My new body of work explores American culture’s relationship to lawn ornaments. These decorative objects, popular in many rural and suburban areas of the country, are viewed as art forms, and are prized by many. Yet, very little understanding and consideration of their history have been taken into account. Although most are harmless, there still exists a small percentage which is exploitative in nature. This series of sculptures, derived from contemporary lawn ornamentation, investigates topics such as racism, latent racism and associated eroticism. The work is not meant to reinforce societal stereotypes but to reveal some of the ways in which these stereotypes are unthinkingly propagated. For example, “Jocko,” a term used to describe a statuette of a small black boy wearing slave clothing, was originally intended to be used as a hitching post. This well-known figure has lost its historical valence and now serves a merely decorative purpose. However, the statuette dates back to George Washington and the Revolutionary War, and is a clear reminder of our shameful history of slave-owning. “Jocko” statuettes are still being made en masse and can be readily purchased. This consumption occurs, I would argue, without a critical awareness of the implications it brings to our homes and yards.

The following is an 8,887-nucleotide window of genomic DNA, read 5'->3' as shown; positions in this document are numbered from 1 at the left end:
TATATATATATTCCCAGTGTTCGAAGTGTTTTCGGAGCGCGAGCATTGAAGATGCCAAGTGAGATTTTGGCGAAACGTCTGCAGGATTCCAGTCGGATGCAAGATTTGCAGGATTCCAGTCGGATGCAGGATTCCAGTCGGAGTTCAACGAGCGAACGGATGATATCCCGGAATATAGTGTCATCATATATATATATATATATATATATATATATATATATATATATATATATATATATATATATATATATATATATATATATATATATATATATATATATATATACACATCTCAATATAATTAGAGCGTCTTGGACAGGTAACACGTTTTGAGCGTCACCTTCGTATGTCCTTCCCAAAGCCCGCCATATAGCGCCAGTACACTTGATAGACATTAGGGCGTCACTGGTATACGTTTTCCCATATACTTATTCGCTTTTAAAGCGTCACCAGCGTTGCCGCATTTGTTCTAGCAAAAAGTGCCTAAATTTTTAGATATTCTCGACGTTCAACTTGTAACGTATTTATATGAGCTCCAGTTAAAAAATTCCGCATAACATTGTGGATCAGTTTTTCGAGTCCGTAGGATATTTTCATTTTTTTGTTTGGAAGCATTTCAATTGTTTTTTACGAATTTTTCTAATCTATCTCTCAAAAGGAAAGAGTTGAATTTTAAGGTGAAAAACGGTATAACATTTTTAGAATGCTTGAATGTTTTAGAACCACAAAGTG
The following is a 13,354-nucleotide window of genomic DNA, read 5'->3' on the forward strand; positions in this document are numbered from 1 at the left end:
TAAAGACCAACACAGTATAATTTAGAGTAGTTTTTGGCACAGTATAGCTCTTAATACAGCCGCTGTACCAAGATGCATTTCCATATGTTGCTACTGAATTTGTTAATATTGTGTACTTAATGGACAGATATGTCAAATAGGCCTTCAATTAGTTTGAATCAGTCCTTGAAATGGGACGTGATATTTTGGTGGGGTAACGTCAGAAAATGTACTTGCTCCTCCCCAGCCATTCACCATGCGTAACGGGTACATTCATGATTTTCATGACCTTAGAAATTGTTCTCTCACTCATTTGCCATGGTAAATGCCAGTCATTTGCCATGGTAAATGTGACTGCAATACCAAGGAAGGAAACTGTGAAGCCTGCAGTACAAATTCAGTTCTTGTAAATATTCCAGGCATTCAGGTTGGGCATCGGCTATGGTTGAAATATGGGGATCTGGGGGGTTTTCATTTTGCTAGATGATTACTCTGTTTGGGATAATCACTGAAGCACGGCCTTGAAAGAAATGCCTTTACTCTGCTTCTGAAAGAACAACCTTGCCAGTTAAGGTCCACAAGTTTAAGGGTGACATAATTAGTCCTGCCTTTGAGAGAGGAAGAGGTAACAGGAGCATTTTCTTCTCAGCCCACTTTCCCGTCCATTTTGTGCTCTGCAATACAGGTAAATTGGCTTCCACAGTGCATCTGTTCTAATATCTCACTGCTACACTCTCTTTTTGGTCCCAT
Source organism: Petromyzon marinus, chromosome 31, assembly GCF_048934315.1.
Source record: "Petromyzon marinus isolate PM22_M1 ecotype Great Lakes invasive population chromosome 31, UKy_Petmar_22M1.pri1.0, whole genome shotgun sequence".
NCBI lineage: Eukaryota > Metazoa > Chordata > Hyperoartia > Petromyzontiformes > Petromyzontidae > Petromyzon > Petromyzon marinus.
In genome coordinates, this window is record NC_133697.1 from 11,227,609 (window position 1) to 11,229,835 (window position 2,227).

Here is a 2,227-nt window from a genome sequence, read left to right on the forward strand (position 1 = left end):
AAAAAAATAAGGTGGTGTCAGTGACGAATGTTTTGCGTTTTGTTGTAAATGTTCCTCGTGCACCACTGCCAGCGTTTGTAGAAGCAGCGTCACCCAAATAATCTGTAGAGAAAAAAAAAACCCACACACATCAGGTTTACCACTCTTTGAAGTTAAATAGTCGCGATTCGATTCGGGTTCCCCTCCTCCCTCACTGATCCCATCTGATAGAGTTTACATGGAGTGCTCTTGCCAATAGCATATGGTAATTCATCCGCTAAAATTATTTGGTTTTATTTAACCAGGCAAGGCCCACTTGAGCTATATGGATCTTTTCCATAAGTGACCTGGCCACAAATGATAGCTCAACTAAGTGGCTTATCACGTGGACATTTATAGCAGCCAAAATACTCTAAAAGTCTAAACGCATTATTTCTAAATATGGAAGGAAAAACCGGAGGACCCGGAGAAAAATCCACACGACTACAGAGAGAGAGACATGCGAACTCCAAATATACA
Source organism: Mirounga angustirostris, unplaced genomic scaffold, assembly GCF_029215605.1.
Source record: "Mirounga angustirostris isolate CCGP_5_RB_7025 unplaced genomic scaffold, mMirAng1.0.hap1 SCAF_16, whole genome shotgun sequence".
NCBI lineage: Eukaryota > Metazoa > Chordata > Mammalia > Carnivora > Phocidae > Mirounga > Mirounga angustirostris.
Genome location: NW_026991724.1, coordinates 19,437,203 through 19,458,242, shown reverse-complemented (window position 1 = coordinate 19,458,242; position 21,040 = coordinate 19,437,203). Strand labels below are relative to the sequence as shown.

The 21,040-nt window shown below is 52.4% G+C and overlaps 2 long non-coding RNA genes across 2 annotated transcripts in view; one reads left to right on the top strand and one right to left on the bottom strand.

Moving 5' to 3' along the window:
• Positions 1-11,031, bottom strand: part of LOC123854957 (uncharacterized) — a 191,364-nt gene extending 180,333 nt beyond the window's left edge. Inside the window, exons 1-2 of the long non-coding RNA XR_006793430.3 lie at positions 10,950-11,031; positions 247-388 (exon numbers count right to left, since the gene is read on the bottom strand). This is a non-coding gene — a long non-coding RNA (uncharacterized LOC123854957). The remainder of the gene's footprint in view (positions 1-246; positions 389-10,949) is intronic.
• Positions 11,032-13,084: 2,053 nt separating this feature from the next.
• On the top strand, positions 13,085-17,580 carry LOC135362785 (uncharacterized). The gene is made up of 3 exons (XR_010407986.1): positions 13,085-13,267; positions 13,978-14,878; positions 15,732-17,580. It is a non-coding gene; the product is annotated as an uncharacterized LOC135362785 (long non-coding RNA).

— Benjamin Schulman